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DIANE KNOX: Hurricanes are no joke so it’s better to be prepared, says Inverness-born Florida resident as Hurricane Ian hits USA

By Diane Knox

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Aftermath at an apartment complex following a previous weather event in Florida.
Aftermath at an apartment complex following a previous weather event in Florida.

If you live in Florida, hurricanes and September/October go hand-in-hand, and hurricane preparation has been in full swing over the last week.

When I first moved to Jacksonville in August 2016, it wasn’t long before I encountered my first hurricane – Matthew. I remember being terrified as my area of town was put under a mandatory evacuation order and a sea of people packed up and moved out of Jacksonville Beach, boarding up their homes and hoping for the best.

It really did feel like something out of an apocalypse movie.

I have to say, thankfully for us, the build-up to the hurricanes has been much worse than the actual storms themselves. It’s pretty scary when you’re hit with a mandatory evacuation order and forced to flee your home, not knowing what it will look like when you return.

I lived at the beach until last year, and we were always in the evacuation zone, made to travel further inland to be safe. Luckily, my parents’ house has always been in the safer areas and I’ve been able to go there to avoid Matthew and Irma.

Although both of the hurricanes weakened as they hit Jacksonville, they were still quite daunting experiences. However, maybe less so for someone who grew up in the north of Scotland and is quite accustomed to gusty weather conditions.

Thankfully, the worst we experienced both years was a loss of power for a few days and a little bit of flooding at my apartment. Both times, it could’ve been a lot worse.

The media coverage and build-up as the storm approaches, however, is enough to make you think the end of the world is nigh. I get it – some parts of the world, and the United States, have been devastated by hurricanes.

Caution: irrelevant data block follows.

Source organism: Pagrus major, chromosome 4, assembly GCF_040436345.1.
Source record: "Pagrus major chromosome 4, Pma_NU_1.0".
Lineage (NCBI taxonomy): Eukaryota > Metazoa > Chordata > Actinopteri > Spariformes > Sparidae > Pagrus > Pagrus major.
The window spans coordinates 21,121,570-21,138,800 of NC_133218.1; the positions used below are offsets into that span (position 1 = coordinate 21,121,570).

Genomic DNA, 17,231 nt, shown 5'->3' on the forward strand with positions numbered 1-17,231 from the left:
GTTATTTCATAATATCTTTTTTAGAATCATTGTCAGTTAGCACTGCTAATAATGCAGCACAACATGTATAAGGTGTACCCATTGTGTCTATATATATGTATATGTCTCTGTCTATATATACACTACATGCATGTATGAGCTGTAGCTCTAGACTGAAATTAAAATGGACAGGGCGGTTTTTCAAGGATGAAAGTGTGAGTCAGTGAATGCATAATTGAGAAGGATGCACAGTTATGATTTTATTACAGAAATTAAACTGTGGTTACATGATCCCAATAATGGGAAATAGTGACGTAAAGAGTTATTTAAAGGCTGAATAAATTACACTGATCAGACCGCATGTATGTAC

Diane Knox.
Diane Knox.

New Orleans and Hurricane Katrina in 2005 is, unfortunately, the perfect example of how inadequate preparation can cause utter devastation – almost 2000 lives lost, homes and livelihoods destroyed, a city wiped out after the flood walls and levees couldn’t withstand the surge. Engineering flaws were since cited as the cause of blame, and the whole city had to be rebuilt.

How does the saying go – fail to prepare and prepare to fail. Floridians have been so used to the threat of hurricanes that the state seems to be on the ball for the best part.

The first port of call is always the supermarket, where frenzied Floridians stock up on everything they could possibly need – gallons of bottled water, toilet paper, canned food and batteries.

As I write this at the start of the week, the shelves are being emptied. The queues at petrol stations stretch for miles as people fill up their cars.

Hurricane Ian is on everyone’s mind this week, as it continues to strengthen to a category four over the Gulf. As it makes landfall, it’s forecast to weaken to a tropical storm.

We may escape the wrath of Ian (which sounds like the least threatening hurricane name, by the way…!) but at this time of year we’re well aware that the next one could be looming.

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